“We stand here today to declare that, henceforth, no family shall be forced to drive their children away for fear of their being maimed and wounded by conflict; and that no child has to cross a raging river and knock on a stranger’s door to beg for protection,” the peace adviser said.

“The signal is so strong and unrelenting—no more war, no more children scampering for safety, no more evacuees, no more lost schooldays or school months, no more injustice, no more misgovernance, no more poverty, no more fear and no more want.

“Tama na (enough), we are all tired of it,” she added, her voice cracking.

Agreement for all

“The comprehensive agreement is not only for the MILF—it is for the MNLF as well,” Murad said in a speech during the signing ceremonies, referring to the Moro National Liberation Front, a faction of which has rejected the peace accord.

He maintained that the agreement, signed in the presence of President Aquino and Malaysian Prime Minister Najib Razak whose government acted as facilitator of peace talks between the Aquino administration and the MILF, was also “for all the Muslim ethnic tribes, the Christian settlers and the indigenous peoples in the prospective Bangsamoro government.”

“I would like to impress upon all of you that the MILF does not, and will never, claim sole ownership of the Comprehensive Agreement on the Bangsamoro,” Murad said.

“To be overly emphatic, it will not be a government of the MILF, but a government of the Bangsamoro.”

Bangsamoro aspiration

Murad acknowledged the amount of work that still had to be done to realize the “intents and contents” of the agreement, which he described as “the most fitting solution to the undying aspiration of the Bangsamoro.”

“We keep our awareness that the negotiated political settlements such as [this agreement] are never by themselves implement[ed] automatically,” he said, citing the need for both the government and the MILF to “give concrete forms to intents and contents” of the deal.

“But we have not come this far only to be dampened by doubts and worries. In our midst is the confluence of favorable situations of abundant goodwill and tangible supports that put to rest all uncertainties, misgivings and even fears of what the future has in store for us.”

There was thunderous applause after government chief negotiator Miriam Coronel-Ferrer, MILF chief negotiator Mohagher Iqbal and Malaysian facilitator Ab Ghafar Mohamed signed the agreement.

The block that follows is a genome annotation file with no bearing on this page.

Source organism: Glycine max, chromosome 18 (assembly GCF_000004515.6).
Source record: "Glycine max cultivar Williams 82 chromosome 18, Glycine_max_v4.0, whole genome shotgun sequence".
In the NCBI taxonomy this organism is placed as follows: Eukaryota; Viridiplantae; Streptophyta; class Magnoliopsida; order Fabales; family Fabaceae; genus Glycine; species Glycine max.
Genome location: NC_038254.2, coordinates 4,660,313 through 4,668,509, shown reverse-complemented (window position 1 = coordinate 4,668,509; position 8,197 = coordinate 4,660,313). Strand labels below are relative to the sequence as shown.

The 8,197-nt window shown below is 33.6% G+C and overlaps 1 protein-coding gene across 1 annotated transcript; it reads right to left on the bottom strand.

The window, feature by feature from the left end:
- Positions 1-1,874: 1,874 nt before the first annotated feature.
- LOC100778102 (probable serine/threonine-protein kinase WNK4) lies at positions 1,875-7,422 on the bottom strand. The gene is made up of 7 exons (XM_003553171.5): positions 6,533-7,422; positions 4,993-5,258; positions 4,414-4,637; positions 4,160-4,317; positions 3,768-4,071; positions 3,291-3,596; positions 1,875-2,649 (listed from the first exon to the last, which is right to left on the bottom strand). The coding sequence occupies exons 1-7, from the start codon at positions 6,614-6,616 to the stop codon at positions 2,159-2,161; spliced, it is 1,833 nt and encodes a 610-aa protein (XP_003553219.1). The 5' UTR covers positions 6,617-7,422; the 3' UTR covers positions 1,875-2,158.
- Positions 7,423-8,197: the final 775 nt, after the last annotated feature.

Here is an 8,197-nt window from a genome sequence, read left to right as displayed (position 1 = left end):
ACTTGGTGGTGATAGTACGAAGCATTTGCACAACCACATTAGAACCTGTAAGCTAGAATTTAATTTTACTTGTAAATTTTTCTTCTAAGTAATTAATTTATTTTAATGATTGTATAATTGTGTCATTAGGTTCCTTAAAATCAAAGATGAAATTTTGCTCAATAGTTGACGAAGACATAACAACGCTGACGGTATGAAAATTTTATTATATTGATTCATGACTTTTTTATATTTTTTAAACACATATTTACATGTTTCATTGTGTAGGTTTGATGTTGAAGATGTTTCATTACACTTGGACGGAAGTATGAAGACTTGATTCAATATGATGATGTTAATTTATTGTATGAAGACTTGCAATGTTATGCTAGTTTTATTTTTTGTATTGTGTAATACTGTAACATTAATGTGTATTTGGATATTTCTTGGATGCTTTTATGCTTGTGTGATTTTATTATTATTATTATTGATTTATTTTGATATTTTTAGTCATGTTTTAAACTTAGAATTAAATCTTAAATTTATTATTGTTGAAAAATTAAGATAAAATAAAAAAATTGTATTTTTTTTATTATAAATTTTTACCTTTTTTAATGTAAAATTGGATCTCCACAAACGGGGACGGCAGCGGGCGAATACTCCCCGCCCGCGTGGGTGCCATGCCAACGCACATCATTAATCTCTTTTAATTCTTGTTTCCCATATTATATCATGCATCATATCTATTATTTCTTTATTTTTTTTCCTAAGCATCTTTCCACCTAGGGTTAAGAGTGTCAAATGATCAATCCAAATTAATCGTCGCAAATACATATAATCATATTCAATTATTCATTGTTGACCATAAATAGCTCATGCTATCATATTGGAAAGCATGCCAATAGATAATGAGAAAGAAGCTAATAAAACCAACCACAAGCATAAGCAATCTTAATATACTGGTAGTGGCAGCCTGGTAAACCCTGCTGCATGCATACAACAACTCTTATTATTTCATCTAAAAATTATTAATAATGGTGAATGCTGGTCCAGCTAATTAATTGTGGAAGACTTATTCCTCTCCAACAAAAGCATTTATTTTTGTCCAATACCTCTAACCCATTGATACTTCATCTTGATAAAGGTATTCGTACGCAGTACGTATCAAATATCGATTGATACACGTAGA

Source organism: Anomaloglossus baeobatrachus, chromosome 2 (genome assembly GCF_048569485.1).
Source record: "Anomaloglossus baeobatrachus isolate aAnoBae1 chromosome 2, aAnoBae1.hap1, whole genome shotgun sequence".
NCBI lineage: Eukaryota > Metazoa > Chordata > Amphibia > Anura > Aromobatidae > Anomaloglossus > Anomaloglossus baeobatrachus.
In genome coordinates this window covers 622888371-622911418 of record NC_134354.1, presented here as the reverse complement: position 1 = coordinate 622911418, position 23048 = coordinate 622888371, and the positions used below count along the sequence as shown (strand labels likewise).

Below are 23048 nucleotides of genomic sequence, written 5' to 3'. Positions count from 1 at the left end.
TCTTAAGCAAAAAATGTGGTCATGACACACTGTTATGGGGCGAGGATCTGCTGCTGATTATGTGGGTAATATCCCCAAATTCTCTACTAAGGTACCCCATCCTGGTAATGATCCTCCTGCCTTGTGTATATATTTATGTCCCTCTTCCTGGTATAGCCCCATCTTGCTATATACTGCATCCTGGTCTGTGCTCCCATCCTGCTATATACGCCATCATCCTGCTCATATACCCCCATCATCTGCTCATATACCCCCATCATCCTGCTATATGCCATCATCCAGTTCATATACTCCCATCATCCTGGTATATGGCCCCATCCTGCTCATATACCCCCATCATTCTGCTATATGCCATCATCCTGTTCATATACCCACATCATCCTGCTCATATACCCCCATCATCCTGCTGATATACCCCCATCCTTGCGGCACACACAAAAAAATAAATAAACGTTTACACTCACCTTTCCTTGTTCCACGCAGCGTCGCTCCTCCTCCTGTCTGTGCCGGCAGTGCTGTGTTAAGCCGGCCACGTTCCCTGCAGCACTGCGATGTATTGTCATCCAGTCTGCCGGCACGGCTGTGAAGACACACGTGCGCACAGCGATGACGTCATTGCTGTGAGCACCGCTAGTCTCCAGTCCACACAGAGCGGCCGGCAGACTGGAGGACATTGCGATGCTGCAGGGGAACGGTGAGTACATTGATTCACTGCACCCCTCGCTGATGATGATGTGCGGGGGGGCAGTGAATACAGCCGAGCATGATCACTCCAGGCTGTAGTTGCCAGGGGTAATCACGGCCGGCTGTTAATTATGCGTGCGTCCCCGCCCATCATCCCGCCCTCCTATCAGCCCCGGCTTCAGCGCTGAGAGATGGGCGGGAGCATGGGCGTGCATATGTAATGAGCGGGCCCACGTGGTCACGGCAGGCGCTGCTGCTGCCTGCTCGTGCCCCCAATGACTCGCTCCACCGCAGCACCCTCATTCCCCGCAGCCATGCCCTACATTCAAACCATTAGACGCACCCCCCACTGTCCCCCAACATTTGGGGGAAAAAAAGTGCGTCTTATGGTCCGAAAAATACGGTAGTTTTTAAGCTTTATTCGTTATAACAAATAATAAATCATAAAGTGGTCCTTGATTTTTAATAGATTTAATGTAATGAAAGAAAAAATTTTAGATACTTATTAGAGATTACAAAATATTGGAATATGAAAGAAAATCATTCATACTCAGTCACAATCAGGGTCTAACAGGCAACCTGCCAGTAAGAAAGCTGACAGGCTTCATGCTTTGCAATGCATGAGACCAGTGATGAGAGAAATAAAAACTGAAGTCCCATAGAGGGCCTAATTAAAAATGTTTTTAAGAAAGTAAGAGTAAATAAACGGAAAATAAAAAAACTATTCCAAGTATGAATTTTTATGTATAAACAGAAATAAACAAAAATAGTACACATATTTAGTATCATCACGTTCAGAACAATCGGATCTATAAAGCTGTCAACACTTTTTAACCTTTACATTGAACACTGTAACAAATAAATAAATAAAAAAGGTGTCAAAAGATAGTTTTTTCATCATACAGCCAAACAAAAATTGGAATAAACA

Behind them President Aquino, Najib, Murad and members of the two negotiation panels cheerfully applauded.

“If our goals as a nation are fulfilled, my brothers, Al Haj Murad, Mohagher Iqbal, and myself can all look forward to that one day in the not-so-distant future, when we will all sit back and enjoy a quiet sunset in Mindanao,” the President said, pausing to applause, then continued: “perhaps in the company of friends such as Prime Minister Najib Razak.”

“That day, we will look back to the 27th of March 2014, and allow ourselves a little pride. For now, more work needs to be done, and I look forward to building a peaceful, prosperous and inclusive Bangsamoro with all of you.”

Leaders of the Senate and the House of Representatives, diplomats, Cardinal Orlando Quevedo of Cotabato province and dignitaries—including Saudi Prince Abdulaziz bin Abdullah, Deputy Foreign Minister Ali Naci Koru of Turkey, State Minister Maria Boehmer of Germany, Director Salem Ali Othman of Libya, Malaysian Foreign Minister Anifah Aman and Administrator Helen Clark of the United Nations Development Program—as well as MILF members and MNLF representatives also witnessed the signing.

Example to the world

“Together, we have set an example for the entire world,” Aquino said, referring to the Philippines and Malaysia.

“This agreement stands as a testament to how far trust and earnestness can move humanity forward. It shows how righteousness, reason and goodwill are the mightiest of instruments in ending conflict. It proves that the search for common ground is infinitely more productive than hegemonic ambition,” Aquino said.